Go Back  PPRuNe Forums > Flight Deck Forums > Tech Log
Reload this Page >

Slatted Wing V's Non-Slatted Wing

Tech Log The very best in practical technical discussion on the web

Slatted Wing V's Non-Slatted Wing

Old 16th Oct 2023, 14:28
  #1 (permalink)  
Thread Starter
 
Join Date: Jul 2003
Location: Oz
Posts: 900
Received 11 Likes on 9 Posts
Slatted Wing V's Non-Slatted Wing

Out of curiosity I've been researching LE slats on wings. Got me thinking about the higher end of the light jets.
Typical aircraft is the Phenom 300. An 18,000 lb airframe with moderate wing sweep.
Some questions I have but can't find a definitive answer for.........yes, I have gone through all the aerodynamic theory etc.

Are slatted wings much heavier, obviously more complex/expensive to manufacture, is the maintenance costs increased by a large/small amount.
Does the machanism under the skin take up enough room to impinge on fuel capacity in a relatively small wing.
Are there any potential handling characteristic drawbacks that prompt a manufacturer to stick with a hard wing.
Is it more corporate philosophy than engineering. Light jets in the 60's all had slats, (Falcon 10 etc) but they have lost favour.

These questions came to mind after reading the accident report of a Phenom 300 runway over run at Elk River as well as all the technical reprts on the NTSB accident docket.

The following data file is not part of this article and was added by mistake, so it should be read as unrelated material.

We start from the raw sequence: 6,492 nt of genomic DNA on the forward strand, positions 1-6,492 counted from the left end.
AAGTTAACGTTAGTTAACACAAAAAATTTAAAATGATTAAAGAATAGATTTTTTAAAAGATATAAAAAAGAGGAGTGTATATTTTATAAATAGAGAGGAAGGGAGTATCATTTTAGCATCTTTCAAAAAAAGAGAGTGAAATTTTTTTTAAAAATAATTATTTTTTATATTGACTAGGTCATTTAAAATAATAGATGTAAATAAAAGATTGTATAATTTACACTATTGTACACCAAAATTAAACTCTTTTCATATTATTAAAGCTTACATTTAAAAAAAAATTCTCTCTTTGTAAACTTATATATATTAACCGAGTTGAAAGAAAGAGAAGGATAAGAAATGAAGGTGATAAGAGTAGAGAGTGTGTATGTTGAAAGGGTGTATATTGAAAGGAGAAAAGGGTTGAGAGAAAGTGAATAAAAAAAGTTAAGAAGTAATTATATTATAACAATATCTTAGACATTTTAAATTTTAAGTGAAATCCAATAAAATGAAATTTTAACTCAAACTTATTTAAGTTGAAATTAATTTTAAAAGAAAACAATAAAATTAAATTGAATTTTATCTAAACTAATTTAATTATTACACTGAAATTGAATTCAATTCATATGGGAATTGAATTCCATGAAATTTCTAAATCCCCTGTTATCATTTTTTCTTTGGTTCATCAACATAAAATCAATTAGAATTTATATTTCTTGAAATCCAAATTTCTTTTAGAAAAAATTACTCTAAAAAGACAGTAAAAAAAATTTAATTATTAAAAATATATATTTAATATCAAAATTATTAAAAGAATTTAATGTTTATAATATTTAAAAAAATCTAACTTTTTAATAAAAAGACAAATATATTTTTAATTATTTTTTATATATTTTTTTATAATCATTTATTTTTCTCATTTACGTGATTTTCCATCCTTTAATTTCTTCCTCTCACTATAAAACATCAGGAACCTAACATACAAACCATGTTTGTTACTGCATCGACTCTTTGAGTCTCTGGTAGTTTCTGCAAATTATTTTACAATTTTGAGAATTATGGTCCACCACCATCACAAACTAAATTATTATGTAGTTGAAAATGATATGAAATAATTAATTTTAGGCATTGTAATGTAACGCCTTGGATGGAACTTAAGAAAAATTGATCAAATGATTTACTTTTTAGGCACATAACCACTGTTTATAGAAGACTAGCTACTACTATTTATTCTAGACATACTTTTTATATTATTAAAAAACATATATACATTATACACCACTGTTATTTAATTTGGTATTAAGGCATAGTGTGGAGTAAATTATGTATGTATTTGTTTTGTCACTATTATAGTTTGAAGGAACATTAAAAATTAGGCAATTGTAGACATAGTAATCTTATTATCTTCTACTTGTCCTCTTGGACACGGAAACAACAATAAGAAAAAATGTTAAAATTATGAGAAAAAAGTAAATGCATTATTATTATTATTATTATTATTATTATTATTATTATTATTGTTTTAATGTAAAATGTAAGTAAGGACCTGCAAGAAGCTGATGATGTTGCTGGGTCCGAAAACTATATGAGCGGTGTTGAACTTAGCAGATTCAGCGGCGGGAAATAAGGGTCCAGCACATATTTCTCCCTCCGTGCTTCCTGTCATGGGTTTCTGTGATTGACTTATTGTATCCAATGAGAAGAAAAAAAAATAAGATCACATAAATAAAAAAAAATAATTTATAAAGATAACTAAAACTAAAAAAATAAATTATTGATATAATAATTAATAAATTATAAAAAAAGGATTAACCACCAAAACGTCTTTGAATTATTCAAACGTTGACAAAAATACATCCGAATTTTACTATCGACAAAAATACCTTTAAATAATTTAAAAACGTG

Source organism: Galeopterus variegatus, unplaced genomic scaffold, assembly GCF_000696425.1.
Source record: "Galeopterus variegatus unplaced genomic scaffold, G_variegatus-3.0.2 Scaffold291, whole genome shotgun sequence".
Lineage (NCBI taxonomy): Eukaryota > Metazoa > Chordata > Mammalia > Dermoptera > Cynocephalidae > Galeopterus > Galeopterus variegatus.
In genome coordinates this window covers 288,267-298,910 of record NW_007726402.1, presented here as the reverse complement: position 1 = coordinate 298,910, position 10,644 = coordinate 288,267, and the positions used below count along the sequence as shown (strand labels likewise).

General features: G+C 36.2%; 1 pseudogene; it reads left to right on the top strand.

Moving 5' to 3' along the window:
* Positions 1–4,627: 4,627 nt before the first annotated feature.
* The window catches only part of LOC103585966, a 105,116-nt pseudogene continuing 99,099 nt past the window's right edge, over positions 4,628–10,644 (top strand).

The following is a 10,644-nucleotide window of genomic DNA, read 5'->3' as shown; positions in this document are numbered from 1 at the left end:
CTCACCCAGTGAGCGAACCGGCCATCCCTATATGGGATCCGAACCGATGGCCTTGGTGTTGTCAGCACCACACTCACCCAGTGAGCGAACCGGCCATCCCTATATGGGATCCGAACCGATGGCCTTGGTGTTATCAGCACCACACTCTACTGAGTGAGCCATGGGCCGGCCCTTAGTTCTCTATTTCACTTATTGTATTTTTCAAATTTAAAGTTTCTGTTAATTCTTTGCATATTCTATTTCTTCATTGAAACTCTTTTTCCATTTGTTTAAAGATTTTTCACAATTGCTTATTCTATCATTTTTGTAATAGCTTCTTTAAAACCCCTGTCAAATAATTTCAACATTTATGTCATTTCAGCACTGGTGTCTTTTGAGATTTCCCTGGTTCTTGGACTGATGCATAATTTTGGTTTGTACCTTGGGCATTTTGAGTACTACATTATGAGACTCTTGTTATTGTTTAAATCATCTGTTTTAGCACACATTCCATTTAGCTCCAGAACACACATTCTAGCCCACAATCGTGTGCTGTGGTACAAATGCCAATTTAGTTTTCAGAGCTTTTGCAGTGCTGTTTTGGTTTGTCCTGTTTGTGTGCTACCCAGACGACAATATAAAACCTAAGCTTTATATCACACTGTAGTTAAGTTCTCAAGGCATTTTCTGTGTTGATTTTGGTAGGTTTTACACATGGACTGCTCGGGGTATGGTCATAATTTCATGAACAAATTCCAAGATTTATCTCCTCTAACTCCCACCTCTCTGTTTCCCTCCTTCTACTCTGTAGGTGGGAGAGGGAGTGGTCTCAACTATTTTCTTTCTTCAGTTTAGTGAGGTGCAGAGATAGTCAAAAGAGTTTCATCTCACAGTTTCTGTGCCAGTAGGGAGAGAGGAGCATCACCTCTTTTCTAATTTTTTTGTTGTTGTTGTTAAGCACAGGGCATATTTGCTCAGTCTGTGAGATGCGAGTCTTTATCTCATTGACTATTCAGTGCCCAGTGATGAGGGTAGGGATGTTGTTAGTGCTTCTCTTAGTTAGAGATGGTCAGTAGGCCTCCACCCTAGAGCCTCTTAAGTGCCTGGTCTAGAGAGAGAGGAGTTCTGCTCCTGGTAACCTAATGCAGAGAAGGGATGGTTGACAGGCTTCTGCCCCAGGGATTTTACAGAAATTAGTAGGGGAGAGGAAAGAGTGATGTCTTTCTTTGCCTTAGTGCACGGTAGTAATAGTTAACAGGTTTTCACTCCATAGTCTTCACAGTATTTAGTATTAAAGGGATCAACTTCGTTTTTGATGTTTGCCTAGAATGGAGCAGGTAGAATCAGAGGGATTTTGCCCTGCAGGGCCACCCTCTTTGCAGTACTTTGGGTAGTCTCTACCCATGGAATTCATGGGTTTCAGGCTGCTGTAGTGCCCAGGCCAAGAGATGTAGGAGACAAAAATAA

http://www.kathrynsreport.com/2021/0...300-n413n.html

Supplimentary questions.

The Phenom 300 seems to have smallish speedbrakes and no ground spoilers. Using the Pilatus PC-24 as an example, which has significantly greater spoiler area (ie greater ability to apply weight to the wheels).Is the phenom short of liftdump due to no ground spoilers. Additionally, the PC-24 has dual main wheels v's the Phenoms single tyre arrangement. Does a dual tyre leg have much more braking capability? I suspect yes, but can't find any data to back up my assumption.

There does seem to be a pattern of runway over run incidents with the Phenom 300, especially on wet or contaminated runways.

Last edited by nomorecatering; 16th Oct 2023 at 14:49.
nomorecatering is offline  
Old 16th Oct 2023, 15:36
  #2 (permalink)  
 
Join Date: Oct 2019
Location: USA
Posts: 746
Received 113 Likes on 57 Posts
They may have been a gimmick rather than a necessity to be more like the big jets.

There are costs and weight and additional concerns for safety against unequal deployment that may outweigh the novelty.
MechEngr is offline  
Old 16th Oct 2023, 22:01
  #3 (permalink)  
 
Join Date: Sep 2008
Location: Scotland
Posts: 890
Received 6 Likes on 2 Posts
I was always impressed with the supercritical wing on the Lear 45 that flew with flaps only down to a Vapp of about 120 it’s and cruised up to FL510 in the .76 range. Still seriously impressive field performance too.
Jwscud is offline  
Old 17th Oct 2023, 04:31
  #4 (permalink)  
 
Join Date: Apr 2004
Location: Planet Earth
Posts: 2,084
Likes: 0
Received 8 Likes on 7 Posts
Non slatted swept wings are certainly more vulnerable to icing conditions
stilton is offline  

Posting Rules
You may not post new threads
You may not post replies
You may not post attachments
You may not edit your posts

BB code is On
Smilies are On
[IMG] code is On
HTML code is Off
Trackbacks are Off
Pingbacks are Off
Refbacks are Off


Thread Tools
Search this Thread

Contact Us - Archive - Advertising - Cookie Policy - Privacy Statement - Terms of Service

Copyright © 2024 MH Sub I, LLC dba Internet Brands. All rights reserved. Use of this site indicates your consent to the Terms of Use.